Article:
Every August for one week, the Burning Man festival takes place in a temporary city of its own creation, called Black Rock City after Nevada’s Black Rock Desert where it is located. This year, Black Rock City’s population will be 60,000 — bigger than Carson City, the state capital of Nevada.
Our real-world cities, meanwhile, are struggling to provide the services citizens need, limited by declining tax income, record debt, and increasingly complex social issues. Cities have no choice but find ways to do more with less. Many seek to harness the creative energies of citizens to fill the gaps, asking them to take a more active role in governance, service provision, and even in creating new services.
It’s easy to write off Burning Man as a hippie love fest in the desert. It has its own problems like any city, but that's selling it short, especially in one regard - its remarkable ability to foster participation. The event -- which for 26 years has expected participants to practice sharing, gifting, and radical self-reliance -- is an effective proving ground for experiments in community self-organization. In fact, participants build most of the city without any direct oversight from organizers.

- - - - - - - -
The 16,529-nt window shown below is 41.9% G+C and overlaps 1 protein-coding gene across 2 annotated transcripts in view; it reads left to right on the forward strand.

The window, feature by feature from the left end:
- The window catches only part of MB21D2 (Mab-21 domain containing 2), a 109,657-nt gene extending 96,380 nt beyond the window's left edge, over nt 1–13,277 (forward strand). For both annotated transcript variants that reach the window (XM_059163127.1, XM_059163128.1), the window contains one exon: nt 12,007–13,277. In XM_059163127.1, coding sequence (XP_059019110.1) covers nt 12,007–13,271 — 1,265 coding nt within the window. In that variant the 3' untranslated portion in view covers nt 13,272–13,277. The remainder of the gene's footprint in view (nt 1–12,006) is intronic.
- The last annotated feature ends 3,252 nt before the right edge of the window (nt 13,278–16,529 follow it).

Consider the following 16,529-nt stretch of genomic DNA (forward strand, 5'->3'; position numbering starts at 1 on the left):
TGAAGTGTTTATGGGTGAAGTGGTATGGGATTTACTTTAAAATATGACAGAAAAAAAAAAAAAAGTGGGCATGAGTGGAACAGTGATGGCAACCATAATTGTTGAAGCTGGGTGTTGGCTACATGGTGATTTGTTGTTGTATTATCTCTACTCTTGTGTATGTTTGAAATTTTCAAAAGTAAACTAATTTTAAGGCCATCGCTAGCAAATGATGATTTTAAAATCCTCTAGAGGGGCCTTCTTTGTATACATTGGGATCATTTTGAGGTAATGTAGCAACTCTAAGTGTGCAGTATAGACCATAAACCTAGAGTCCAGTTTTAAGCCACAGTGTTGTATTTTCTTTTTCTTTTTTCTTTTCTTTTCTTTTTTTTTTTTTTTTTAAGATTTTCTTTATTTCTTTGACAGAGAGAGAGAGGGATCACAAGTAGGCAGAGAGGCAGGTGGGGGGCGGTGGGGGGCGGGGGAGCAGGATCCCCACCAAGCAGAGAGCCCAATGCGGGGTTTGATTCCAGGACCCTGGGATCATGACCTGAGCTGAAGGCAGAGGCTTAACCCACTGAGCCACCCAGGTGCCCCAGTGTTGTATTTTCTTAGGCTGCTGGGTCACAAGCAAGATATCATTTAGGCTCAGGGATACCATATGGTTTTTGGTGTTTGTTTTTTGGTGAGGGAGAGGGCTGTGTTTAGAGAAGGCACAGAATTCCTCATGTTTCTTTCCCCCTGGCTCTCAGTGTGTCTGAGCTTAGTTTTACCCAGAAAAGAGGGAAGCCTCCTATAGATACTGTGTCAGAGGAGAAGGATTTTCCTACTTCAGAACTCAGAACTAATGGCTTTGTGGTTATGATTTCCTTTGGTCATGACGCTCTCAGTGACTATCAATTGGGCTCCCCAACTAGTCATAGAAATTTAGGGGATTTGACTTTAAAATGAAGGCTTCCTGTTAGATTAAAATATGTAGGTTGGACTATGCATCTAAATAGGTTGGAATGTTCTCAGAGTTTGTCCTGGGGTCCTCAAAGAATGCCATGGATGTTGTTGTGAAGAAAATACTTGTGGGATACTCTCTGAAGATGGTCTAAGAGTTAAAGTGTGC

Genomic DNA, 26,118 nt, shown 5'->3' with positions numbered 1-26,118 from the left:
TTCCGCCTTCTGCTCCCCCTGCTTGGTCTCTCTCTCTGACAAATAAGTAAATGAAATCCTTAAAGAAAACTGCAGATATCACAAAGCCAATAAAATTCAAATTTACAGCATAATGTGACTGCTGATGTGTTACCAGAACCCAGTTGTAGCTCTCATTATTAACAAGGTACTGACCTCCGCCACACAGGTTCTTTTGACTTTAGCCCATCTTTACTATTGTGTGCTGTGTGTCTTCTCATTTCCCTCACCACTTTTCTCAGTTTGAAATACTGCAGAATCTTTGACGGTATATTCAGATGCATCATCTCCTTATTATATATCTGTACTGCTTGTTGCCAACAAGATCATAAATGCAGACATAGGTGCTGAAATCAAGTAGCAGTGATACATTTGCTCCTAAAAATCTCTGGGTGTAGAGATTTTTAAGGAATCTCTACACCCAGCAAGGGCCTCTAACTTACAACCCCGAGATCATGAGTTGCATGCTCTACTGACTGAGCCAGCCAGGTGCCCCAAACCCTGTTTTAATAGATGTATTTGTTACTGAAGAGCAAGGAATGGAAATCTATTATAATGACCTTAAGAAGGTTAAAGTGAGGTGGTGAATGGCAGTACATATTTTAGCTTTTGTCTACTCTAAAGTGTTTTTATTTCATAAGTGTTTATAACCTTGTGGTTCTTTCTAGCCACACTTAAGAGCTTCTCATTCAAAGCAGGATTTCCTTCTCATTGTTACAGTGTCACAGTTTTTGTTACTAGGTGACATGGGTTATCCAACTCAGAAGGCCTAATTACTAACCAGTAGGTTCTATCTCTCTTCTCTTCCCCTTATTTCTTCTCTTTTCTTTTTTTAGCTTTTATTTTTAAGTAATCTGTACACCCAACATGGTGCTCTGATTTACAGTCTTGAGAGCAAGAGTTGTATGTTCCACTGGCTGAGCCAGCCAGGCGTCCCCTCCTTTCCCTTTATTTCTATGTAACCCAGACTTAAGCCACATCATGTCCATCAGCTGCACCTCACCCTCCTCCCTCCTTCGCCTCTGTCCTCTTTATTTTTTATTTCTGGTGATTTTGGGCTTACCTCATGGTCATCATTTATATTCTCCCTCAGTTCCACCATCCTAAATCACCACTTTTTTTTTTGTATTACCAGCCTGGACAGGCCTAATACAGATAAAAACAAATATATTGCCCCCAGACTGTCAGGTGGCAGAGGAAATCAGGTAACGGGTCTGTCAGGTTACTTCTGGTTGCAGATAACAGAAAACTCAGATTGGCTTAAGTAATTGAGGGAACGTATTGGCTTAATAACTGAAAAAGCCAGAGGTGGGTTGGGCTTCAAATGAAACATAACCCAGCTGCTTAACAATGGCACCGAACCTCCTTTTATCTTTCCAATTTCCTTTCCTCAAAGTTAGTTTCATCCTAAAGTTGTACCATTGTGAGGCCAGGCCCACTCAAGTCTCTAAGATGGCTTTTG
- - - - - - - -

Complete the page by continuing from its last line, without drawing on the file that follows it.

Given that cities need its citizens more than ever, can the lessons of Burning Man’s Black Rock City, which pushes citizen participation to the limit, be applied to modern cities? Of course they can. Here are a few ways you can support participation, sharing and community in your own town.Shareable
7 Ways To Reinvent Your City, Burning Man Style